Proceeding with the link of graphic art and literature, after the disappearance of the Belle Epoque and its internationally galvanized Romanticism, we find an intriguing change on the move. Gone are the rather precious, elaborate garments and the sense of revolutionary insurrection; in its place are more circumspect, easy-going dispositions negotiating a diversity of enthusiasms.

Our first vintage poster enticing the purchase of a publication (namely, “The Ladies Home Journal,”) pertains to the secular goods displayed in the Christmas number, and the smartest ways to celebrate. Right at the moment when America was about to enter World War II, the priority of creature comforts still loomed large. Especially with this design, we can discern the embrace of movies, perhaps Disney productions.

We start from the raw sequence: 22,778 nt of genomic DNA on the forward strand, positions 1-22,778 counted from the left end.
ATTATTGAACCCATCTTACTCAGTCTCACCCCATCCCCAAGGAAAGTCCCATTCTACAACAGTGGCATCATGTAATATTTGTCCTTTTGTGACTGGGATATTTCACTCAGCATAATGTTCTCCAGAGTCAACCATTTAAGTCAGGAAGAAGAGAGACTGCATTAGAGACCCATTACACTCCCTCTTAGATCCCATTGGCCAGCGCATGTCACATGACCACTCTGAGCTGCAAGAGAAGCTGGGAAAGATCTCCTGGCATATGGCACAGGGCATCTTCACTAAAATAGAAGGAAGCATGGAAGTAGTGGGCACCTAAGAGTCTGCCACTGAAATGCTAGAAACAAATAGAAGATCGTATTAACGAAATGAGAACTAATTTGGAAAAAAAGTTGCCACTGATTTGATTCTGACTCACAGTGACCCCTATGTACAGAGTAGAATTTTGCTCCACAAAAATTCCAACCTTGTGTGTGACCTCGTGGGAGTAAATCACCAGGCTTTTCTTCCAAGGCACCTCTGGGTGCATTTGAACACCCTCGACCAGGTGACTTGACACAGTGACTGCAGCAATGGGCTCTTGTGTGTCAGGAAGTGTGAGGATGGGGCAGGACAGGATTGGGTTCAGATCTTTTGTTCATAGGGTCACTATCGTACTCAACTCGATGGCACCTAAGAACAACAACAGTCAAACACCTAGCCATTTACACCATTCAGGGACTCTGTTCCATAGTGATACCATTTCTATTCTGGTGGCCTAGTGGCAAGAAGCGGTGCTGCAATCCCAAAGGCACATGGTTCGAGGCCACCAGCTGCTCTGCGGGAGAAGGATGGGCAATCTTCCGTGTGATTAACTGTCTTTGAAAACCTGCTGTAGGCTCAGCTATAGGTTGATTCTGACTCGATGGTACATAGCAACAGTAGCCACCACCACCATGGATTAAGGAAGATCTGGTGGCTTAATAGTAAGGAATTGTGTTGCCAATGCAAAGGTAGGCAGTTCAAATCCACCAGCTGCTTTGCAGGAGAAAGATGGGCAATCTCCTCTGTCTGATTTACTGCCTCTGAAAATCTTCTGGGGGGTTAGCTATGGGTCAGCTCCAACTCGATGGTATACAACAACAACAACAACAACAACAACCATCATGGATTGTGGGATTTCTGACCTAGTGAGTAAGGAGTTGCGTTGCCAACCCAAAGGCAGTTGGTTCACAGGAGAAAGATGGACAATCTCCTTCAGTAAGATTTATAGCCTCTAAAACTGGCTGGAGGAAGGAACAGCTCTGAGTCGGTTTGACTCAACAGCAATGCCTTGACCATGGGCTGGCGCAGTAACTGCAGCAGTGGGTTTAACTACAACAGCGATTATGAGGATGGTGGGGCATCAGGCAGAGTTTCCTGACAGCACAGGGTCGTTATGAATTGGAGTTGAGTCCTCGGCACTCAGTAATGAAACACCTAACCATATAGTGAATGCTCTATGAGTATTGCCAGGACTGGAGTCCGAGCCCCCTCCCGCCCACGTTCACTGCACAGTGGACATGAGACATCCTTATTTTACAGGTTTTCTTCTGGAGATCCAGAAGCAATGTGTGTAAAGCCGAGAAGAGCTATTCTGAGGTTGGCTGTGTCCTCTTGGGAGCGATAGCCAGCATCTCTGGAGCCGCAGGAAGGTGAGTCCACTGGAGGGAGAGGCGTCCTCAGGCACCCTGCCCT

Here the firmament of music is graphically done justice to its long-standing powers.But these sensible young women have been affectionately and brilliantly located in mainstream circles.

You’d never hear the word, “fun,” from the literary Romantic firebrands. The magical graphic artist, Donald Brun, has crafted a come-on for the vein of easy-does-it  which speaks to a clientele no longer counting upon sweeping away a distracted majority. The girl prizes her cat and dog as much as her new book; and, somehow, that’s the way to go.

Playwrighting given a golden visual touch!

An Italian literary magazine drawing upon a bouquet of passionate graphic outreach.

More magic of graphic art, adding immeasurably to a readership.

Erte, infusing quantum energies, and thereby driving the writers to think again.




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